Bonn: German Development Institute / Deutsches Institut für Entwicklungspolitik (DIE), The Current Column of 8 October 2018
Bonn, 8 October 2018. The World Health Summit (WHS), an important forum in global health, is being held in Berlin at the end of this week. Led by Angela Merkel, Emmanuel Macron and Jean-Claude Juncker, key actors from politics, science and academia, civil society and the private sector will be discussing pressing global challenges facing healthcare.
Germany has become a prominent actor in global health policy over the past few years, with the federal government harnessing opportunities to progress the issue at the very highest level, including at the G7 and G20 summits. With doubts surrounding whether the US and UK will maintain their current level of commitment, Germany and other countries need to step up their own efforts.
Introduced in 2013, the German federal government’s existing global health policy is currently undergoing reform. A consultation process involving non-governmental actors began in early June. This reform is necessary because the framework conditions have changed since the United Nations adopted its 2030 Agenda, with the previous strategy not giving due regard to issues such as digitalisation and the effects of climate change. In the next steps of this process, healthcare will need to be understood and examined on a global scale in all its various dimensions and facets. The federal government should align its global health strategy consistently with the 2030 Agenda and its 17 Sustainable Development Goals. The SDGs act as key points of reference at global, national and regional level that are either explicitly or implicitly related to health, emphasising the need for action but also highlighting conflicts between individual goals. These conflicts must be acknowledged and addressed in Germany’s new strategy as this is the only way to achieve the best possible leverage and thus the maximum overall effect. Using the SDGs as a framework and tool will allow the government to bring basic principles, old and new priority areas and even specific measures consistently in line with one another as well as to find appropriate ways to involve existing and new actors. Guiding principles and priority areas should also build on the potential of the German economy and on previous experience, implement lessons learned from e.g. the 2014 Ebola epidemic, and overcome weaknesses in the 2013 strategy paper, including the excessively narrow treatment of certain issues. A review mechanism is also required.
Global health policy requires limitations in the existing system to be overcome and global cohesion to be improved: the global health architecture is known for its plethora of actors and the same is true of the healthcare market. Identifying new strategic topics will set the priorities for how government funds are distributed in future and how the interests of industry sectors and civil society as well as other countries will be taken into account. International organisations have a pivotal role to play in regulating and coordinating these efforts. That is why the World Health Organization must be bolstered and adequately funded in its capacity as a policymaker and setter of standards. At national level, there needs to be greater cohesion between related fields of policy and the involvement of relevant ministries. This is why it is important to cultivate an international approach and to encourage greater commitment from all the relevant actors in global health, not just the traditional ones. This also includes Germany’s Federal Ministry for the Environment and Ministry of Defence, amongst others. At the same time, the country’s health policy must be dovetailed even more closely with global health policy. The strategic reforms must also leave room for a public health strategy – itself to also be based on the 2030 Agenda – which is currently lacking and needs to be developed.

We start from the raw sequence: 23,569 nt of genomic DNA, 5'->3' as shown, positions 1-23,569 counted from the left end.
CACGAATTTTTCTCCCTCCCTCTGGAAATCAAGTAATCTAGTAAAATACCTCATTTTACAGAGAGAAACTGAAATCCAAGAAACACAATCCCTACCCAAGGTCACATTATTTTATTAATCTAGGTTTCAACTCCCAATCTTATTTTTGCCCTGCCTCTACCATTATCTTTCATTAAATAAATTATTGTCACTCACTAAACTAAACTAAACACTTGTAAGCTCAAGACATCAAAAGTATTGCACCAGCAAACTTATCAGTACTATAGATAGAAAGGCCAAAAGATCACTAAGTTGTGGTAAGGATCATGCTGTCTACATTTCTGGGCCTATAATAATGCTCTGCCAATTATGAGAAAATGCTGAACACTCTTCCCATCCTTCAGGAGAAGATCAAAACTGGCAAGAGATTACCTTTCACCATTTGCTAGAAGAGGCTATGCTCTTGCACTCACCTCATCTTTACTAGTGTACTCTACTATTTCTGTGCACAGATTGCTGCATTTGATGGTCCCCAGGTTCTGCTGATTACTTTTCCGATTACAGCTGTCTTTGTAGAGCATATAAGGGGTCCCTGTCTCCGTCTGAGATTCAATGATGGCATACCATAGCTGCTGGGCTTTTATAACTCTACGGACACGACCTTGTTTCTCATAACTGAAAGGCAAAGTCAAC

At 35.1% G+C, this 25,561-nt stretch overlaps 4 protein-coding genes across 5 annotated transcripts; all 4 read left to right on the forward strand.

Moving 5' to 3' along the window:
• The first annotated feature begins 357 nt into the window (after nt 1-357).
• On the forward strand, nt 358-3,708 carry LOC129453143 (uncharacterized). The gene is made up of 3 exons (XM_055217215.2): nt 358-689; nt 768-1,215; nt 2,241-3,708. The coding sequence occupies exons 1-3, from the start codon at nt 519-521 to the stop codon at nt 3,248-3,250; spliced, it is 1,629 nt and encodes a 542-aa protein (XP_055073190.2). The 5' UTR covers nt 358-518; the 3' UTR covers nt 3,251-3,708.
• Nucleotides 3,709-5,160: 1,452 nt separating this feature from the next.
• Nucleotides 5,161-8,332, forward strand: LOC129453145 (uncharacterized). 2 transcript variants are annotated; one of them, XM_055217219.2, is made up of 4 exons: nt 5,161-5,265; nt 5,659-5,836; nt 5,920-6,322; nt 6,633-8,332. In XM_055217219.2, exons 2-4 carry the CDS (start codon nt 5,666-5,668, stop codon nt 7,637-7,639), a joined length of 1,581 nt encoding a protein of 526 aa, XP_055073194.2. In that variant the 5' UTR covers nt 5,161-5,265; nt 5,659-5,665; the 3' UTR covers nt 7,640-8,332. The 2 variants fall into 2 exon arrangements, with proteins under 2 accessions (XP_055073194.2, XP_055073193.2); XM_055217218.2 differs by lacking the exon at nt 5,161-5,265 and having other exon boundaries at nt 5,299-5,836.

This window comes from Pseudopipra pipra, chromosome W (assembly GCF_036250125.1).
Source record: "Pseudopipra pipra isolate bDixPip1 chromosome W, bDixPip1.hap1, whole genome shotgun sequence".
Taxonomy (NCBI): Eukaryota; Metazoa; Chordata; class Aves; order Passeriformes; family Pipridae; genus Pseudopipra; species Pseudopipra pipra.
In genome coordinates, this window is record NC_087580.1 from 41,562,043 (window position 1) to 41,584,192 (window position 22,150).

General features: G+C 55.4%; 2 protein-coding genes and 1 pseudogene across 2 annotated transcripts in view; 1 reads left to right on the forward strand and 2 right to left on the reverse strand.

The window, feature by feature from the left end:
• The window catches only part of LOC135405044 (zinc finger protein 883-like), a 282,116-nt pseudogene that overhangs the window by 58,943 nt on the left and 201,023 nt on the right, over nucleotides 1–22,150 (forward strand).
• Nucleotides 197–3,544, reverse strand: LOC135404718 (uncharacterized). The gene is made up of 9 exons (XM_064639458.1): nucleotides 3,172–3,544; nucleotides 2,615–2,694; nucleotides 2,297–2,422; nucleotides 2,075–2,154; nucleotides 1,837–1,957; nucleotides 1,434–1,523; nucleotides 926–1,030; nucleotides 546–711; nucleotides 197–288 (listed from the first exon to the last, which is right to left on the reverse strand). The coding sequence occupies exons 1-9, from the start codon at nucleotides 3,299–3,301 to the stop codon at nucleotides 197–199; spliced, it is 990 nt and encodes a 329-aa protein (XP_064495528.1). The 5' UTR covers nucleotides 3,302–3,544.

Having a global understanding also means involving relevant actors fully and continuously throughout the entire strategy development process and beyond. The federal government needs to develop and exploit existing incentive mechanisms and regulatory tools such as multi-actor partnerships with companies without impinging on the human right to health. This right cannot be allowed to simply be paid lip service but must instead be at the heart of any course of action. Regular dialogue, including with international actors, will allow non-governmental actors an even greater say. The interfaces between the SDGs (between health and decent work, health and climate change, etc.) offer suitable starting points, while many of the salient issues have already been addressed in the coalition agreement. Germany certainly cannot handle the necessary measures alone. But it does have enormous potential, which is far from being fully exploited when it comes to global health. This includes its experience from the German healthcare sector, its (financial) resources, its involvement of German business and the strategic positions it occupies in international organisations.
Paul Marschall is researcher in the Programme "Inter- and transnational Cooperation" at the German Development Institute / Deutsches Institut für Entwicklungspolitik (DIE).
Maike Voss is supervisor of the project "Challenges and opportunities for German global health and development policy for achieving health-related sustainable development goals (SDGs)" at the German Institute for International and Security Affairs (SWP).